Capcom showed how greed and mismanagement can result in mass-scale PR disasters. Led by loose tongued developers like Keiji Inafune, Capcom saw Oblivion’s “Horse Armor DLC” and thought if Bethesda could get away with it, why couldn’t they? By implementing them in majority of their titles, Capcom quickly earned a notorious reputation for trying to squeeze more money out of their players. Instead of being a paragon of unrestrained creativity that they were during the previous console generation, Capcom instead became the nefarious poster-boys of DLC-related “money squeezing”. Locked DLCs, actual mechanics as DLCs, Capcom continued committing those sins and more shockingly without the sign of any apology or remorse.
Besides these ideological and management shortcomings, Japanese developers failed to capitalize on one key facet that Western developers thrived and gained popularity on – developing games for non-fans. In other words, the Japanese didn’t think much of, if at all, about developing games to expand their audience beyond what they had. Nor did they do anything to address the eternal problem of certain Japanese games never making out of their own country.
Japanese developers continued to make games that catered only to their audience, while Western developers built massive franchises riding on easing non-fans into their world. The afore-mentioned “accessibility” became the West’s favourite word and in a gaming scenario that had just opened up to non-gamers, the West did everything within its power to capitalize.
Plagued by ideological problems and unable to cater to wider audiences, the Japanese game industry didn’t fall from grace nor did their fanbase didn’t shrink overnight. In fact, their fanbase has more or less remained the same but what has changed is that the volume of gaming population has increased exponentially and the West has been successful in converting a majority of them. The Japanese couldn’t or really didn’t try hard enough.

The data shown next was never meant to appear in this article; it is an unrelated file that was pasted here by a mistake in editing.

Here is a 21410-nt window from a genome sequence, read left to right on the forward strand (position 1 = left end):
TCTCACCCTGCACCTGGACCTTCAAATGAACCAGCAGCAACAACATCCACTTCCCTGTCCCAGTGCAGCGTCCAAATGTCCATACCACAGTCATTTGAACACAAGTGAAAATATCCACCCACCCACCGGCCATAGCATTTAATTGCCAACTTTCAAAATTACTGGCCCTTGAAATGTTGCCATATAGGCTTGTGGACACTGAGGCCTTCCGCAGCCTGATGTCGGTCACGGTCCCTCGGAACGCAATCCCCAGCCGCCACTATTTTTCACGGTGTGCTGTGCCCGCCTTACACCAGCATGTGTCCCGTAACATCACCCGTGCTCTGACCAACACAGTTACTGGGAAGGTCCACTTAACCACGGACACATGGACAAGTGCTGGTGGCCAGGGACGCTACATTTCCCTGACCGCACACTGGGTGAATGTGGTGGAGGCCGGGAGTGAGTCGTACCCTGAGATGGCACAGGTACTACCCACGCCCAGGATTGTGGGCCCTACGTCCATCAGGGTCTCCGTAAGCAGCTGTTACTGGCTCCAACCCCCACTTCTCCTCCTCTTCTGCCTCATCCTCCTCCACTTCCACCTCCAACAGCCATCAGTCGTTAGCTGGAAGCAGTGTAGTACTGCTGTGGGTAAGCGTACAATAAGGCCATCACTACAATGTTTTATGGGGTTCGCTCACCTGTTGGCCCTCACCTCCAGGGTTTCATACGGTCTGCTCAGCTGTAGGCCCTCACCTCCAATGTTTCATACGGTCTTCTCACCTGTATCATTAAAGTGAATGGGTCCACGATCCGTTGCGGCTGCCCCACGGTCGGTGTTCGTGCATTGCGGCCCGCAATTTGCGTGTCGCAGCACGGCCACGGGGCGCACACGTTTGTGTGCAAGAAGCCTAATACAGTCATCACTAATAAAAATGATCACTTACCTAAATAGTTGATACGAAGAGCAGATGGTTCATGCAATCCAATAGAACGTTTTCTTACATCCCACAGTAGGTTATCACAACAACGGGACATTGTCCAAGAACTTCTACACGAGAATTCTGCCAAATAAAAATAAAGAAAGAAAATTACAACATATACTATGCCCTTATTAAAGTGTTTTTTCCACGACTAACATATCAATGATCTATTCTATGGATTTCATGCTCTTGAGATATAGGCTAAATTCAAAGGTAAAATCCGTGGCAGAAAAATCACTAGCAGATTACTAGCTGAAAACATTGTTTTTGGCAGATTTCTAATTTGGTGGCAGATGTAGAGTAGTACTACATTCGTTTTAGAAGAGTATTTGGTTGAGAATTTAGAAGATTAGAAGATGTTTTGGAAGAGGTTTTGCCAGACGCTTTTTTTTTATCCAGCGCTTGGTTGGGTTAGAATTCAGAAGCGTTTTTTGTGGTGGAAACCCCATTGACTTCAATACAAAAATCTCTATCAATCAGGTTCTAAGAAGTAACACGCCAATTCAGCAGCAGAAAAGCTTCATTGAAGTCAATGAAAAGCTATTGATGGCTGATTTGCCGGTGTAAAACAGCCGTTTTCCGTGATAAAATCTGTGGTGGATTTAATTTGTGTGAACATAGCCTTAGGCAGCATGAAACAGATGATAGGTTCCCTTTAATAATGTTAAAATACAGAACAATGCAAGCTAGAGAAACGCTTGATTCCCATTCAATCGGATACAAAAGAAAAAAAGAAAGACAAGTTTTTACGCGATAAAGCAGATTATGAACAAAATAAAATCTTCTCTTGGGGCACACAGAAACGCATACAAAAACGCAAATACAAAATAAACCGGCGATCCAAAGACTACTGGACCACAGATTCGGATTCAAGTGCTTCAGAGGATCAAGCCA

The Core Point
“Have Japanese games really declined? Is that decline relative to the rise of the West? Or has the Japanese industry really hit such a low and become that awful?”
Before we start comparing “Japan with West” and see how they fare today relative to where they were in the last console generation, it is important to realize a couple of things I have stated thus far in the blog. A recap if you will:
1) The “Japan vs West” comparison is absurd as it disregards the differences in mechanics, genres and influences when grouping them together and multiplies the absurdity by comparing them to another such group.
2) Japan wasn’t the only dominant force in the industry before the late 90s/early 2000s. West was as dominant as Japan since the 80s with regards to PC gaming – the other half of gaming as Japan was to console. It is a point to be noted for those who still believe the West arose from a “nobody” to “superstar” status in the space of a single console generation.
3) The shift of PC-only developers to consoles and the coming of Xbox – brought the West onto the territory that previously belonged exclusively to Japan. It also brought forth the importance of “accessibility” as PC developers adapted their ideologies to suit newer audiences and expand their fanbase.
4) Japan, on the other hand was hindered by their ideological excesses (CGI fetish, mismanagement and greed) and the localization barrier meant some of their creative games never saw the day of light in the West. Their major franchises didn’t care much about catering to the new audiences and as a result many franchises had their fanbase become an increasingly minority in the “population explosion” — exponentially increasing number of gamers diluting the significance of their fanbase.
To answer the question at hand, I think Japanese games have declined. Speaking in general terms, Japanese games have without question declined in this generation in terms of popularity, influence and creativity.
“Is this decline relative to the rise of West?”
I believe so. Atleast, in terms of popularity, Japan has been mostly a blank bystander as it stood and watched the West grow in popularity while it did absolutely nothing to win audiences. I can see the likes of Wii Sports and Nintendogs as valid arguments to this point, but I don’t consider them games that actual gamers – casual or serious – would count among their favourites.